Monday, 27 July 2015

Demon: the Descent is bad at character generation

So I'm in a bad mood today, and also playing with Demon: the Descent, and as a natural outcome of these activities I just want to take a few minutes to lay out in detail how the character generation instructions for Demon: the Descent are approaching a platonic ideal of wrongness. I have touched on this matter before.

Character generation rules always have problems, it's true. There's very rarely a way to make a character in one single pass - revisiting and revision are almost always needed, except in games with very light character mechanisation. But White Wolf seem to be singularly bad at chargen, and in their rules for both Demon games I feel they have reached a real nadir. This seems to stem, ultimately, from their abject refusal to acknowledge how their own game works, but some parts seem impossible to explain except by sheer incompetence.

Let us begin.

Character Creation, as outlined by White Wolf, has nine steps:

  1. Character Concept
  2. Select Attributes
  3. Select Skills
  4. Select Skill Specialties
  5. Apply Demon Template
  6. Select Merits
  7. Determine Advantages
  8. Age and Experience
  9. The Fall

And here's a quick precis of the game, just in case. In Demon: the Descent you play a sort of Agent Smith. The God-Machine (SkyNet) is real and secretly rules the universe, or most of it, in a reality that's a conspiracy theorist's wet nightmare. You were an agent of the God-Machine, or "angel", a kind of biomechanical-metaphysical entity doing certain tasks. You used artifical human identities as necessary, creating, donning and doffing them whenever required. Then something went wrong in your programming, and you went rogue, a state called "demon". Now you're on the loose with your own motivations, and at least some of your old reality-warping power, in whatever human identity you were last assigned.

Character Concept

a character has three major aspects, three different individuals rolled into one, all of which must be tended to for the character to be complete. There’s the demon, a member of the Unchained, hiding from detection and waging war in her own way. There’s the angel, the previous existence as a soulless instrument of the God-Machine’s will. And there’s the human, the Cover identity that the demon hides behind, a person different from herself who must yet remain convincing and alive in the eyes of the world. A strong Demon character needs to integrate all three.

None of the Unchained were ever truly human, and as you go into the process of forging your very own demon, it’s a good idea to keep in mind what purpose the God-Machine created him for. Just like your character has already transcended his original purpose, however, don’t be afraid of going beyond the concept in the process. It’s the core of your character, not the whole.

Your concept should be reasonably short — if you end up with more than a sentence or two, distill it down to its essence. Most concepts only consist of a few words: “Passionate street-punk warrior,” “Hardboiled information broker,” or “Creepy librarian.” Demon concepts can also often be a little incongruous. Demons do not truly fit into society, so concepts like “Wealthy journalist,” “Ascetic businessman,” or “Fire-and-brimstone Buddhist preacher” can occur — a concept that shows that the creature behind it doesn’t truly understand the people it mimics, and perhaps doesn’t care to. Take care that your concept doesn’t breach Cover on its own, though.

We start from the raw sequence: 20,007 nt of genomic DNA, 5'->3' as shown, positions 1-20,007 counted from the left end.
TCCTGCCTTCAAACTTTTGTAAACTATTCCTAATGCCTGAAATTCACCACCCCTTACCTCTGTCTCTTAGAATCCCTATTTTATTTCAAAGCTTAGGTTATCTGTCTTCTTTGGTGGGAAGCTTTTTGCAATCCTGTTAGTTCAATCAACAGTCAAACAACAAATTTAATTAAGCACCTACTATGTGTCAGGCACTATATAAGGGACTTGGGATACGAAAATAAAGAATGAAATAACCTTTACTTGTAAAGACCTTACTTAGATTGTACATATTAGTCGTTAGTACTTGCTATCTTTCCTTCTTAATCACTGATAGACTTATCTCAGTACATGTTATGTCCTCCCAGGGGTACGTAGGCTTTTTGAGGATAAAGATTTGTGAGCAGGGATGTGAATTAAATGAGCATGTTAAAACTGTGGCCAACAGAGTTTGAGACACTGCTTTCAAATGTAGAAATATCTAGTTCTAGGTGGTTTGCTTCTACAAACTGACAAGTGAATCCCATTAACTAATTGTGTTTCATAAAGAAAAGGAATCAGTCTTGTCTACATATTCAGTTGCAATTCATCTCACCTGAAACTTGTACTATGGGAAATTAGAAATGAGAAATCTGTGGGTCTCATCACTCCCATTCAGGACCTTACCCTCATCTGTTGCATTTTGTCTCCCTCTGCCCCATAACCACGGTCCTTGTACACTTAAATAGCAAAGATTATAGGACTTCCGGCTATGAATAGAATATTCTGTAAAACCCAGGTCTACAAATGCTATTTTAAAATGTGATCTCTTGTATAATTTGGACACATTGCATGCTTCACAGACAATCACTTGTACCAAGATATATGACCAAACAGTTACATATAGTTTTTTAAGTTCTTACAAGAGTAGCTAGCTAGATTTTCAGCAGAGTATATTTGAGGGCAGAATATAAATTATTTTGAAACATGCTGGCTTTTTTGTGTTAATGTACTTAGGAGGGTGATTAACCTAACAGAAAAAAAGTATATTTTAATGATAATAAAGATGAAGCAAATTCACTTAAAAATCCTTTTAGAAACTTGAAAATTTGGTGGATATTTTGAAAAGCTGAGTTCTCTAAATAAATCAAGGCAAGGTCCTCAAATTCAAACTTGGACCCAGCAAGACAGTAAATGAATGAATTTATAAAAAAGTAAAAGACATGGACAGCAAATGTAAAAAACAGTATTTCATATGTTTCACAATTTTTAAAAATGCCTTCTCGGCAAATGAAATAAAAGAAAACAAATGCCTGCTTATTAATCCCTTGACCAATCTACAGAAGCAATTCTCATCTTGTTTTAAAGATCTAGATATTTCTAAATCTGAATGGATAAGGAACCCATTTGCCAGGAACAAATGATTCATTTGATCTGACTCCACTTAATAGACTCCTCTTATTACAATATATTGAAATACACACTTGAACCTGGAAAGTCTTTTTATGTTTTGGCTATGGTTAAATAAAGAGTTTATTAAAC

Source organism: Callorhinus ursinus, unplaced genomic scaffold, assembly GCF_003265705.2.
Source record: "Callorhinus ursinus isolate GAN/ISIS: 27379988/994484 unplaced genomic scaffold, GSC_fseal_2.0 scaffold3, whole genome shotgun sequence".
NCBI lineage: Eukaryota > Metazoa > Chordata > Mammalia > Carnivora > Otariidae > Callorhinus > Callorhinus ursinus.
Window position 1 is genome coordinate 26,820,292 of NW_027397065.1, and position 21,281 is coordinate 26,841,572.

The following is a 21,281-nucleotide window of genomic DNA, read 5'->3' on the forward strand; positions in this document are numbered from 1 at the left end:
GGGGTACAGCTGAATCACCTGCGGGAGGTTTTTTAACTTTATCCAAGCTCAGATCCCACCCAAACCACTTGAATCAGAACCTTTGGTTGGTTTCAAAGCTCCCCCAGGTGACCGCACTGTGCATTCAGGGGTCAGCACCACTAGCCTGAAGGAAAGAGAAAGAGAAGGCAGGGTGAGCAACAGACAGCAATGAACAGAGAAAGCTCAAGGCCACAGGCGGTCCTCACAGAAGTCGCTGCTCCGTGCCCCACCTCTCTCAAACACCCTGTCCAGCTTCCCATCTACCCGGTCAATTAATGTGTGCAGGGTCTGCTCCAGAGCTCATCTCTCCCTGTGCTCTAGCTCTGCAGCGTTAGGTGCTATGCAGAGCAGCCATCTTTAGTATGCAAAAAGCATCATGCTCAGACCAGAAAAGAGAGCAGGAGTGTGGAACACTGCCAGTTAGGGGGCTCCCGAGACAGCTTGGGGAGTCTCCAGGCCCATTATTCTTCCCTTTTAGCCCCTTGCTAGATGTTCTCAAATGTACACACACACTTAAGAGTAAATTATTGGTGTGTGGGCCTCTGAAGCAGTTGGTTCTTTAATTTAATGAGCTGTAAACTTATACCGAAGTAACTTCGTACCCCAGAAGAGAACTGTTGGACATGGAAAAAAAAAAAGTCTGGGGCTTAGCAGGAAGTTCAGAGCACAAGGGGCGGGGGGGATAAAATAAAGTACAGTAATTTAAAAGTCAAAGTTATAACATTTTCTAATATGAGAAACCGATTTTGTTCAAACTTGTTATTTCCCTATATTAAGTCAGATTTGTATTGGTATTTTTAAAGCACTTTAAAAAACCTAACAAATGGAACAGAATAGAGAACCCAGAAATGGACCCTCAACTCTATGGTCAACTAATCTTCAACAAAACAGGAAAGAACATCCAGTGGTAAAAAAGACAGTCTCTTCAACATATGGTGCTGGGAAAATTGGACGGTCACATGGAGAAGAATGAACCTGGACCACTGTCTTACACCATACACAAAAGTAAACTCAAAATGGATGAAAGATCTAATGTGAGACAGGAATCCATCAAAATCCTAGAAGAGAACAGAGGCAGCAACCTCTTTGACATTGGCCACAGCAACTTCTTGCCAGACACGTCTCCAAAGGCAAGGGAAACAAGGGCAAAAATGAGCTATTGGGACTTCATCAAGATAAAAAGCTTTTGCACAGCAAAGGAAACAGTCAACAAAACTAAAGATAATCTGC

So... what's wrong with that?

As I've mentioned before, these character concepts are in no sense core character concepts for this game. The whole point of Demon is that your human Cover is fungible and replaceable; the levelling mechanisms are designed to give you multiple Covers as you gain experience. Every single one of the character concepts presented above are great ideas for a single, human Cover identity and completely irrelevant to being a demon.

Not only are these ideas irrelevant, they're actively harmful. They undermine the very premise of the game. Designing a game of powerful metaphysical entities who warp reality and plot against God and then telling players to envision their character around a single temporary human identity is like writing D&D and telling players to envision their character around their one 1st-level spell. Sure, they might stick with it throughout the game, and maybe they'll riff off that spell as a prompt that informs the kind of character they're playing a dozen levels later. But as a rule of thumb, it's a terrible idea.

Switching, changing and discarding Covers is an inherent part of the game. An individual Cover says nothing about the demon behind it. It is exactly one-third of the three factors emphasised by White Wolf in their spiel. Using this as your core concept discards the other two-thirds - the two-thirds that are actually intrinsic to your character.

Making this worse is that that spiel is wrongheaded in the first place, for exactly those reasons. It's not just that White Wolf presents a three-part theory for designing characters and promptly discards it for no reason. That three part-theory is flat-out wrong. A strong Demon character doesn't need to integrate their human identity. They can, absolutely, if you want them to, but there's no reason why they should. Playing a demon for whom their human guise is a Don't Notice label of zero emotional value is a perfectly valid approach.